Barbara Ellison was selected to join the Mamori Sound Project in October 2011.This was a 2-week residency for conducting sound recording fieldwork which took place at Mamori Lake in the Brazilian Amazon organised by Francisco López. Francisco López, director of “Mamori Sound Project”, is internationally recognized as one of the major figures of the experimental music and sound art scene. He is also a PhD ecosystem biologist, with more than twenty years of teaching experience in Spain and Latin America.The residency was focused on creative approaches to working with with field recordings, through an extensive exploration of natural sound environments. Whilst there activities included intense Field trips (both diurnal and nocturnal) for extensive listening and recording of the sound environments.
Over 100 hours of recordings were made in the rainforest as well as underwater recordings with hydrophone. As part of Barbara’s PhD research project exploring the phenonemon of sonic emergence, the sound recording focus for her was centered on capturing collective displays of acoustic synchrony in nature that give rise to rich sonic emergent textures.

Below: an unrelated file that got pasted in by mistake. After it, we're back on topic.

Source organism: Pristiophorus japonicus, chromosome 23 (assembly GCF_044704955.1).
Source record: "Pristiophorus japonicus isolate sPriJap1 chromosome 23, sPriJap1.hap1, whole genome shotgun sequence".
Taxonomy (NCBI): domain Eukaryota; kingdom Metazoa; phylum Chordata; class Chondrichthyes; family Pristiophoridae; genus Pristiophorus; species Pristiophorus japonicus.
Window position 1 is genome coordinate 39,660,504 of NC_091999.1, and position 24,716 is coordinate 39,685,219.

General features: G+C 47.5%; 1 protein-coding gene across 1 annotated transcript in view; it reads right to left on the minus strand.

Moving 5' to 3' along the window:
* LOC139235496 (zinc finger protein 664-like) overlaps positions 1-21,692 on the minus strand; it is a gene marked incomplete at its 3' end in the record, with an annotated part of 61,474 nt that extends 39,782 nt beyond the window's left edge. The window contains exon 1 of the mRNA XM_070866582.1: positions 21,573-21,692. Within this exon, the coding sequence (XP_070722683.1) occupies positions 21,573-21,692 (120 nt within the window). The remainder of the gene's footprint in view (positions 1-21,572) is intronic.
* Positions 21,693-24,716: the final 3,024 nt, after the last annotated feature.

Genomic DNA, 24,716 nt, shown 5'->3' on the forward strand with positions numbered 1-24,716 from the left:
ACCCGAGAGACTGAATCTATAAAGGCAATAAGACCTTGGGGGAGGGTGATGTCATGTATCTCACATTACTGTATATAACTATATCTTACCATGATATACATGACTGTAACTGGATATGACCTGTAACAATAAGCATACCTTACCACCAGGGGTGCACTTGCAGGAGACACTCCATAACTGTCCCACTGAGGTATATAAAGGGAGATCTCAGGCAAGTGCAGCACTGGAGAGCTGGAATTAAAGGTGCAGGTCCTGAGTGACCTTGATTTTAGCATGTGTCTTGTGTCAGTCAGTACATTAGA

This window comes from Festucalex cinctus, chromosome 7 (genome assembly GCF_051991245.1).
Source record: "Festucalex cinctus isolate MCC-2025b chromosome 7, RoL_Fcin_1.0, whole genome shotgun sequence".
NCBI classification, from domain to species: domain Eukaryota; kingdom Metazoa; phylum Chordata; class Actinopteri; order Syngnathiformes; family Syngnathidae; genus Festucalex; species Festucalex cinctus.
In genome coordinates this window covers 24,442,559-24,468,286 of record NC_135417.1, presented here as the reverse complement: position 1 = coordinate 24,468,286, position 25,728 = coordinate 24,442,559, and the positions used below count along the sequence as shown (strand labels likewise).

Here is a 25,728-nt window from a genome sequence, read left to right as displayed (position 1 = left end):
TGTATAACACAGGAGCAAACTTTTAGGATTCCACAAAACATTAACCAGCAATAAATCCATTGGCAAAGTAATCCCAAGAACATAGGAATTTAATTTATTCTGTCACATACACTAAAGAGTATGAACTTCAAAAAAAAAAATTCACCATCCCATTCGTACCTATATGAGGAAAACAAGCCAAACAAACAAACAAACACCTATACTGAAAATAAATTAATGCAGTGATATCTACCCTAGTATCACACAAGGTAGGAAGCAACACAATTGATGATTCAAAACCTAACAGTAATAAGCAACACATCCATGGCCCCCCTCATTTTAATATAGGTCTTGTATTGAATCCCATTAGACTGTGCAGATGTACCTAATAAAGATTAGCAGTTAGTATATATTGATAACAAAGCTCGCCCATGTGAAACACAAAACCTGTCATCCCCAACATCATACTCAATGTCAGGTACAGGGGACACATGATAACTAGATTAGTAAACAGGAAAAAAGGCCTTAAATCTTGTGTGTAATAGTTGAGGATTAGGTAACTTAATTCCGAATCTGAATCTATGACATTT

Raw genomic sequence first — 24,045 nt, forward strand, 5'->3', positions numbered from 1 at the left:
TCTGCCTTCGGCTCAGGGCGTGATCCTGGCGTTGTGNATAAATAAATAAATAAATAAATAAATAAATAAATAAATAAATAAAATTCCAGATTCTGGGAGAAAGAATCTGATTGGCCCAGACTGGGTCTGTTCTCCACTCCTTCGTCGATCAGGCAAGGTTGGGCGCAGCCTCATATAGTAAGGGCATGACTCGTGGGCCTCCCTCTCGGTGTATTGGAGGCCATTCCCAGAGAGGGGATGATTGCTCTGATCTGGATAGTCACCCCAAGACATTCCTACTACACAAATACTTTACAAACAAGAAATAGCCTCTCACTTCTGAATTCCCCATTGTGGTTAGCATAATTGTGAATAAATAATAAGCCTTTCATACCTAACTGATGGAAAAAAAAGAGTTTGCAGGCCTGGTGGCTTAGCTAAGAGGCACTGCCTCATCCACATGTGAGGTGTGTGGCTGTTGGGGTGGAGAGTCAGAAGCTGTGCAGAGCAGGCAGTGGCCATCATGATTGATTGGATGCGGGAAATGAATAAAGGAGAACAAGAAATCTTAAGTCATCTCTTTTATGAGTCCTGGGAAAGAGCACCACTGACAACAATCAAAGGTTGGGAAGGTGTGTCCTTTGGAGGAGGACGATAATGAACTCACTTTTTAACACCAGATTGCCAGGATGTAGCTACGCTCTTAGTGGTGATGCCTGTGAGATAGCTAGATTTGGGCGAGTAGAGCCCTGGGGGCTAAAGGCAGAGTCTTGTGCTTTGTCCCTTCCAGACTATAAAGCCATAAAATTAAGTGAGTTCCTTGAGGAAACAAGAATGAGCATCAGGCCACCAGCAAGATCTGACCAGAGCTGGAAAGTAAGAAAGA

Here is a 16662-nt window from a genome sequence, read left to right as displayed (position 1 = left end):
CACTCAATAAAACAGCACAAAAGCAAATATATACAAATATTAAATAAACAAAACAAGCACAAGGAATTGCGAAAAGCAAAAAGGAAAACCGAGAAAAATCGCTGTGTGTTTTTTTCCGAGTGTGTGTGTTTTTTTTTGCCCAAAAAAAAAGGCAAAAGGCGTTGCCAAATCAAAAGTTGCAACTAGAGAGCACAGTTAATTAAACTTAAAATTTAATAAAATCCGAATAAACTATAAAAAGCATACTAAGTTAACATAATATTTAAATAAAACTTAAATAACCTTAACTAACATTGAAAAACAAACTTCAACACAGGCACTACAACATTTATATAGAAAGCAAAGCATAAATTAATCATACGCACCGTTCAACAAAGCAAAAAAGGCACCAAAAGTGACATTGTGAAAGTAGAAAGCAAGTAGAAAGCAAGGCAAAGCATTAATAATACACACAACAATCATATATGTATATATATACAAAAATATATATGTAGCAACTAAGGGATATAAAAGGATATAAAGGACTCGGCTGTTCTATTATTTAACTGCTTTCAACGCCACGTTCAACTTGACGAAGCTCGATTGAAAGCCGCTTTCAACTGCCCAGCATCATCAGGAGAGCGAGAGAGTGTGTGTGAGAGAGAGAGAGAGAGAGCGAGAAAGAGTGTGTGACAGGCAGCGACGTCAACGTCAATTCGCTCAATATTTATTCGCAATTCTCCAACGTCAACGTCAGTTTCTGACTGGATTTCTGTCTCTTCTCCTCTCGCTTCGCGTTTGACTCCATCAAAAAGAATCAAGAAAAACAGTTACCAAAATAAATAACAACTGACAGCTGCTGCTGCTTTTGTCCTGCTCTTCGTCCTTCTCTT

Synchronous interactions arise in various animal species that rhythmically broadcast acoustic, vibratory, and visual signals. These interactions are characterized by a coincidence in both rate and phase of the rhythms of neighbouring signalers. The phenonemon of acoustic synchrony can be understood as an emergent property, as an epiphenomenon of resultant timing patterns. Here the combination of multiple lower or local level processes (the individual calls) give rise to the higher level form (the chorus) The Amazon provided an incredible and priviledged opportunity to listen to and record some of the best examples of acoustic synchrony in nature such as the chorousing of frogs and cicadas.